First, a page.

High-intensity, narrow-beam lights can lead to glare problems in a space, while a higher number of low-intensity, diffused lights will create a more uniform ambiance.  Indirect lights also provide a quality ambiance by shining onto a surface before diffusing and washing over the intended area.
The materials and textures that surround your lights play an important role in how much illumination your space will retain.  If you have bright lights, think about using matte surfaces to diffuse the light.  If your lights are too dim, you may benefit from a more reflective material.

Light Forms
Natural light is considered by many to be the best kind of light for the workplace, although it is not always possible.  Most offices require the use of artificial light (desk lamps and ceiling lights) to augment natural light and maintain a well-lit environment.
Fluorescent lamps have been popular among employers because they are more efficient than halogens and the “daylight” color causes the human eye to think it is mid-morning – increasing alertness in employees.  LED smart lighting systems take tenant circadian rhythm into consideration by adjusting the light color and intensity of their workspace from dusk to dawn.
Light uniformity is also critical to reducing strain on the eyes in a work environment.  The uniformity ratio accounts for the illumination difference between the brightest and dimmest areas in a space.  The average office uniformity ratio is 3:1, while a parking garage can be closer to 10:1 due to use of high intensity luminaires spread out over greater distances.

The Best Light for a Workplace
Each section of your building should have a unique lighting plan, catered to the amount of light needed.  Lighting designers consider many factors when creating a well-lit space, including:


•Type of task designated for the area
•Reflective nature of wall and surface materials
•General condition of workers’ vision
•Access to natural light


The Illuminating Engineering Society of North America (IESNA) Lighting Handbook of North America considers adequate general lighting to be between 100-200 lux at 30 inches above the floor (approximately desk height).  Areas where workers perform highly detailed visual work, however, should measure between 5,000-10,000 lux.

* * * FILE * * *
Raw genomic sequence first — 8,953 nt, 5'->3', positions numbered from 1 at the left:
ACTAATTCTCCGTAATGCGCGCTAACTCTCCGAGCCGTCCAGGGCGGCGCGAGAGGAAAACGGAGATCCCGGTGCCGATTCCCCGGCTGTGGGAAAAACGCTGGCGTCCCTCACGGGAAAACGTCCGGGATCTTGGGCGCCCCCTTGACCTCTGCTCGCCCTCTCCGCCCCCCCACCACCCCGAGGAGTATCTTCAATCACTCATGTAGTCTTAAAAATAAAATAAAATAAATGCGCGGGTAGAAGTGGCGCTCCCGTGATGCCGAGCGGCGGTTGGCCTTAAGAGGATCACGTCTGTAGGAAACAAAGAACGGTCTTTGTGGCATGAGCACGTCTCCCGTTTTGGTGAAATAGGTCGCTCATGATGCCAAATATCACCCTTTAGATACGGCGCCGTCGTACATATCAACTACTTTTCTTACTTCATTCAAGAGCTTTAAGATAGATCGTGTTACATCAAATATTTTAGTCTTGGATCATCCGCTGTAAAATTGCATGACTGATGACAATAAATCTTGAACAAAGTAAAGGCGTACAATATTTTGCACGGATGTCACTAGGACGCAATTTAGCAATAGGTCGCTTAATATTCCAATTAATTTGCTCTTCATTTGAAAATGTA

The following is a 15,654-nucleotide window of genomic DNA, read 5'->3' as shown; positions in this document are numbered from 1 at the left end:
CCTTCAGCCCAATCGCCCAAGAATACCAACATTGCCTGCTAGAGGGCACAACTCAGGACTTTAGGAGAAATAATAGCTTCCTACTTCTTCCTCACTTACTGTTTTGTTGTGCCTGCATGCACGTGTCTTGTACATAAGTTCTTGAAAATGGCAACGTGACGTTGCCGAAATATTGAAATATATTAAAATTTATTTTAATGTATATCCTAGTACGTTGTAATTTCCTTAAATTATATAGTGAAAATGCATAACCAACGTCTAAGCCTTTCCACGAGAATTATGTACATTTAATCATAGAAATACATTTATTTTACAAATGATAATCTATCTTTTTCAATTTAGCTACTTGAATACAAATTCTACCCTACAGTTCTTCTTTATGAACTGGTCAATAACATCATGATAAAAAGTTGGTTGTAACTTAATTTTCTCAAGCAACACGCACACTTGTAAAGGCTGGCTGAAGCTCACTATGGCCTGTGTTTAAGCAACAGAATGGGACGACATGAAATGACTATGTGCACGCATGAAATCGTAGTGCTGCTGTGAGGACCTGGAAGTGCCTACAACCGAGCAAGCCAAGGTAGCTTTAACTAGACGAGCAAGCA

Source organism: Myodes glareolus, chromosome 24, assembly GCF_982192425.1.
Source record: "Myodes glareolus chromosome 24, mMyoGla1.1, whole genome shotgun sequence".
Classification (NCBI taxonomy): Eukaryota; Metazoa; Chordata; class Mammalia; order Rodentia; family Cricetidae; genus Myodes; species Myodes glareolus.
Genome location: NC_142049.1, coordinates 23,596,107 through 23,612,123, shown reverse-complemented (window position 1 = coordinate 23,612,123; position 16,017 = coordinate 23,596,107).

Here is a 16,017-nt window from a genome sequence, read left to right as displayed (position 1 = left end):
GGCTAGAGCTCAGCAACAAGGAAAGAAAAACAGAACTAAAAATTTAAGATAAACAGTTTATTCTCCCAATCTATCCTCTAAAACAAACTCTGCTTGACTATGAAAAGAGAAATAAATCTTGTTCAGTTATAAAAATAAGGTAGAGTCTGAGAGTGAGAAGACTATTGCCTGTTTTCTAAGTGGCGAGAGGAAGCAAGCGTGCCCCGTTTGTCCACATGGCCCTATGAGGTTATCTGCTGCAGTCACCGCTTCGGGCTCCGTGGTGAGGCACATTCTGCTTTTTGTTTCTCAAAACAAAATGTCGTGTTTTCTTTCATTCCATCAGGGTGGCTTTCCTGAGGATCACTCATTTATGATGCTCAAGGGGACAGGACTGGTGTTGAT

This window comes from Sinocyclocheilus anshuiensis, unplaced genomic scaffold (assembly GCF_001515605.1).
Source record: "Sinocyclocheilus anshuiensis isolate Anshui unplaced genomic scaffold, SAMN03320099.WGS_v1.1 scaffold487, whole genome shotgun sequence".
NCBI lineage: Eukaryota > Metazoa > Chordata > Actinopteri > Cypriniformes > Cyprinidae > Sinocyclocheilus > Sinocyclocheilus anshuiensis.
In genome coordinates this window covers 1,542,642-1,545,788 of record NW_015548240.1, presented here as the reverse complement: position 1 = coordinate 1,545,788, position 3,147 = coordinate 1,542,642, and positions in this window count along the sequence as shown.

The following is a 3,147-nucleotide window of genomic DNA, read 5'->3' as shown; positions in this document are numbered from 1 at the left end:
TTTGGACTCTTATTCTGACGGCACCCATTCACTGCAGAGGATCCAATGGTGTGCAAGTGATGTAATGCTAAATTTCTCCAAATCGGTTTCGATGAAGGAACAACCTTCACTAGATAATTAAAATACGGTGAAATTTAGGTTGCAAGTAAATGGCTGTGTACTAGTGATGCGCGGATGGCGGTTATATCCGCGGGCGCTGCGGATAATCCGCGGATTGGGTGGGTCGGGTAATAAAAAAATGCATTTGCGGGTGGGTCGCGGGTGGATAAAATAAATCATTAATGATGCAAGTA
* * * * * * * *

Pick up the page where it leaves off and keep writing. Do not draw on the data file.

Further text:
How to Reduce Glare
If you want to reduce glare in your current workplace:


•Upgrade your lighting - there’s a high likelihood it’s contributing to your discomfort
•Make sure your screen is adjustable or purchase a matte filter
•Hang paintings on highly reflective walls
•Use a desk pad to cover bright spots on a reflective desk


If you’re designing a space, the best way to reduce glare is to:


•Hire a lighting consultant to coordinate with your architects and engineers
•Consider the color and textures of ceilings, walls and desks
•Use indirect or diffused angle lights
•Avoid extreme contrasts in illumination to maintain uniformity


Excellent illumination will account for light angles and glare, while simultaneously making the most of both natural and artificial light.  A room that incorrectly accounts for light angles will lead occupants to experience eyestrain and image distortion.

Focus Earth, a lighting consultant head-quartered in northern California, helps organizations diagnose their existing lighting and recommends adjustments to relieve employee eyestrain and glare.  Beyond the improved work atmosphere, building owners who upgrade their old lamps to LED light systems also enjoy reduced operating expenses and increased property values.


(Image from https://www.ccohs.ca/oshanswers/ergonomics/lighting_survey.html)
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Sources:
http://www.ccohs.ca/oshanswers/ergonomics/office/eye_discomfort.html
http://www.andrewjensen.net/how-office-lighting-affects-productivity/
http://homepages.lboro.ac.uk/~huph/workplaceglare.htm
http://blog.safetyglassesusa.com/reducing-glare-as-a-workplace-safety-hazard/